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Cultural Anthropology

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Introduction to Cultural Anthropology ­ SOC401
VU
Lesson 25
POLITICAL ORGANIZATION
Need for Political Organization
All societies have political systems that function to manage public affairs, maintain social order, and resolve
conflict. Yet the forms of these political systems are diverse, sometimes embedded in other social structures.
Studying Political Organization
Political organization involves issues like allocation of political roles, levels of political integration,
concentrations of power and authority, mechanisms of social control and resolving conflicts.
Anthropologists recognize four types of political organization based on levels of political integration,
concentration, specialization. Political organization is found within bands, tribes, chiefdoms, and states.
Nowadays, non-state forms of political organization have state systems superimposed on them.
Types of Political Systems
Societies based on bands have the least amount of political integration and role specialization (Kung in
Kalahari).
Bands
Bands are most often found in foraging societies and are associated with low population densities,
distribution systems based on reciprocity, and egalitarian social relations.
Tribal Organizations
Tribal organizations are most commonly found among horticulturists and pastoralists (Neur in Sudan).
With larger and more sedentary populations than are found in band societies, tribal organizations do also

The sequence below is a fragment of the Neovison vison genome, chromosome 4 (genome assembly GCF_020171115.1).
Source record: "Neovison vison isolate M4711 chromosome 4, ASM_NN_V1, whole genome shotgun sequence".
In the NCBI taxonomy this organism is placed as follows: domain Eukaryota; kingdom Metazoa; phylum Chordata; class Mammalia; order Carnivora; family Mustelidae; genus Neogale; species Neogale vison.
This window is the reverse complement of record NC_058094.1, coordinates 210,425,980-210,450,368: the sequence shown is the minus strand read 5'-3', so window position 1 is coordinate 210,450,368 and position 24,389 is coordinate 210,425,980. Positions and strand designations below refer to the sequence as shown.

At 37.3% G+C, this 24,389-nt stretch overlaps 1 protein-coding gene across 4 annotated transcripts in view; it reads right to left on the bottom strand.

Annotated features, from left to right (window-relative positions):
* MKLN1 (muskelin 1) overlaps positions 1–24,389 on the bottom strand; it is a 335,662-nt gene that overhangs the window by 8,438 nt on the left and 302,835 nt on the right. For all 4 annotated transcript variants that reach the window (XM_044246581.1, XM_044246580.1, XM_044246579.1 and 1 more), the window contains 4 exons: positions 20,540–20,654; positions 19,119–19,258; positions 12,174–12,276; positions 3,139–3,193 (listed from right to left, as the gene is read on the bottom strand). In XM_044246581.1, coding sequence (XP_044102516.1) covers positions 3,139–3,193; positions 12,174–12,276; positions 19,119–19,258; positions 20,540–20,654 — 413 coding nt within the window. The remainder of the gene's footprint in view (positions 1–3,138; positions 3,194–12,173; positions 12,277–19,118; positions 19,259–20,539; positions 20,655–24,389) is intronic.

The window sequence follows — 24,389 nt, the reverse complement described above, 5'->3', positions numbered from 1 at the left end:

lack centralized political leadership and are egalitarian. Tribally based societies have certain pan-tribal
mechanisms that integrate clan members to face external threats.
Clan elders do not hold formal political offices but usually manage affairs of their clans (settling disputes,
representing clan in negotiation with other clans etc.).
Chiefdoms
Chiefdoms involve a more formal and permanent political structure than is found in tribal societies. Political
authority in chiefdoms rests with individuals, who acts alone or with advice of a council. Most chiefdom
tends to have quite distinct social ranks, rely on feasting and tribute as a major way of distributing goods.
In the late nineteenth and twentieth century, many societies had chiefdoms imposed on them by colonial
powers for administrative convenience (for e.g. British impositions in Nigeria, Kenya and Australia). The
pre-colonial Hawaiian political system of the 18th century was a typical chiefdom.
Useful Terms
Public Affairs: issues concerning the public at large instead of specific individuals only
Social Order: the state of being where society functions as per the expectations of people and can provide
them with a sense of security
Sedentary: settled
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Introduction to Cultural Anthropology ­ SOC401
VU
Colonial powers: at different phases of history, different nations have been powerful enough to colonize
other nations. In the 19th century Britain was a colonial power which was able to colonize many other
countries located on the African and the Asian continents
Pre-colonial: the period in history when a particular nation had not yet been colonized
Allocation: distribution
Integration: tied together or linked in a particular manner
Suggested Readings
Students are advised to read the following chapters to develop a better understanding of the various
principals highlighted in this hand-out:
Chapter 12 in `Cultural Anthropology: An Applied Perspective' by Ferrarro and/or Chapter 23 in `Anthropology' by
Ember and Pergrine
Internet Resources